Barry Trotz knows the feeling of lifting the Stanley Cup as well as the failed trips it sometimes takes to get there.
Now he’s trying to recapture that magic with the New York Islanders.
Trotz is entering his fourth season as Islanders coach with arguably the franchise’s best chance at winning a championship since the glory days of the early 1980s. New York has reached the semi-finals in each of the past two years and looks set to overcome the first season’s bump in a sparkling new arena in Belmont Park.
“We keep trying to build and try to take the next step,” said Trotz, who won the Stanley Cup in 2018, his fourth season in Washington. “We want to reach the top like the 31 other teams in the league. “
The eventual Tampa Bay Lightning champion, who lost valuable players to a tightening of the salary cap, narrowly stopped them in the previous two playoffs. A bit of that happened to the Islanders with the exchange of defenseman Nick Leddy in Detroit and Jordan Eberle in Seattle in the expansion draft, but general manager Lou Lamoriello kept the core tactfully and captain Anders Lee is back. after missing much of last season. with a knee injury.
“It obviously shows a lot of confidence from Lou in the staff and Barry and all the band members that we have, and we have it in the room,” Lee said. “In a way, picking up where we left off is a great opportunity and a chance to pick up right away in the same way.”
All the makings of a Stanley Cup contender are there: one of the best coaches in hockey, strong goalies with Semyon Varlamov and Ilya Sorokin, a strong blue line of defensemen who have played together for a while, the star offensive Mathew Barzal leading a group deep striker and the free agent additions of veterans Zach Parise and Zdeno Chara to change the mix slightly.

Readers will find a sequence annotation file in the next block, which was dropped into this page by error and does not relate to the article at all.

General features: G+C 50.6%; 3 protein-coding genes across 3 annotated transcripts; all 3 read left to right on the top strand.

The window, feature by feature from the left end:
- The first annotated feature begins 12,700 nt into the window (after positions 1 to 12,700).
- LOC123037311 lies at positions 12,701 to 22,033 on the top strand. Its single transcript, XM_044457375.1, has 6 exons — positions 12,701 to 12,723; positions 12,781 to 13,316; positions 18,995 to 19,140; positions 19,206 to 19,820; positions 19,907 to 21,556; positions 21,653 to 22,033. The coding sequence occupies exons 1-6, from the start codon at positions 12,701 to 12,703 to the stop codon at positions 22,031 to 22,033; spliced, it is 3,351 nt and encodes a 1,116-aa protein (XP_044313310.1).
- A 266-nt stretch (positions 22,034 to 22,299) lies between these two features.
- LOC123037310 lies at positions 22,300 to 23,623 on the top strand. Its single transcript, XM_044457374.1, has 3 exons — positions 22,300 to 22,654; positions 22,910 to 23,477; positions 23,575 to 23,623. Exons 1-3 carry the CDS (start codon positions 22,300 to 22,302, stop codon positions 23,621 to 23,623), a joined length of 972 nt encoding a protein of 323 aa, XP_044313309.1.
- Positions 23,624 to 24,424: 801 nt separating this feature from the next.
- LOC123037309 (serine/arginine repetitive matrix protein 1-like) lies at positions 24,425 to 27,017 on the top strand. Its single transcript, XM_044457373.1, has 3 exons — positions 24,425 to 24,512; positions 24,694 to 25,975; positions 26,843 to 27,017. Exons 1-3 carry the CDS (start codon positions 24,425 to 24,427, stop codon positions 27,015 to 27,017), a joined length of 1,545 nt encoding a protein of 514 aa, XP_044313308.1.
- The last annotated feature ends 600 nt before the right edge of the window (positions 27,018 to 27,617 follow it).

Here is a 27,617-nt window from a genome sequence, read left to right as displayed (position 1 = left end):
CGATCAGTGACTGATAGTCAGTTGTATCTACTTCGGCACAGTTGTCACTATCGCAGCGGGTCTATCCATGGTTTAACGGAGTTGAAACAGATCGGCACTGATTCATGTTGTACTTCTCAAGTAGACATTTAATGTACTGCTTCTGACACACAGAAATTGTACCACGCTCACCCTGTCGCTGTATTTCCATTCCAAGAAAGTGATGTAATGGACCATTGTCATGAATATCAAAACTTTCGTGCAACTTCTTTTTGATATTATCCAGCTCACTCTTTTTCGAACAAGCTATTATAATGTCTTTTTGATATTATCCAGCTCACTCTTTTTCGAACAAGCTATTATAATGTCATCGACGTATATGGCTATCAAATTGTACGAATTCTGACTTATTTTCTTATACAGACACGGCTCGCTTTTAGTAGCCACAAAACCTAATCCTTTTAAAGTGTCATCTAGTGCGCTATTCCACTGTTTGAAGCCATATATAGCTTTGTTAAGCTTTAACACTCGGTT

Lamoriello, 78, has already won the Cup three times with New Jersey and refuses to think about the spring and summer until the puck is dropped in the regular season.
“If we do it right then we have a chance, and that’s all you ask is to have a chance,” Lamoriello said.
After decades of questions about the organization’s future, an ill-fated move to Brooklyn, and the last few years at the renovated Nassau Coliseum, Islanders finally have a permanent home. The UBS Arena is stabilizing the Islanders and, along with the Climate Pledge Arena in Seattle, could be something of a gold standard for NHL rinks.
“It’s going to be something special,” said Lamoriello. “It’s an exciting game for our fans and Island hockey.
An ACL tear in Lee’s right knee in March prevented him from being on the ice with his teammates during the stretch race and the playoffs. But after months of rehabilitation, he feels great and the restrictions are gone.
“It’s just relieved to see him come back over there and see him buzz and watch faster, I would say, than last year,” said Barzal.
Lamoriello used the free space left by Lee’s injury to acquire New Jersey’s Kyle Palmieri and was able to sign the talented long-term forward. Getting Lee back is a further boost.
ON THE ROAD ONCE AGAIN
Before opening the new arena on November 20, the Islanders open the season with a 13-game road trip. And just one of those games – the No.11 stop at the Devils – would even allow players, coaches and staff to potentially sleep in their own beds.
The road trip presents a series of obstacles, although players are looking brightly at the opportunity to bond, something that was lacking last season due to pandemic restrictions.
“You spend more time with guys and go to dinners and stuff like that,” Lee said. “There will be challenges anyway, especially getting off to a good start and opening up to a few teams in their buildings. These are exciting things and they will be great games. The carrot at the end of this road trip is to open our building.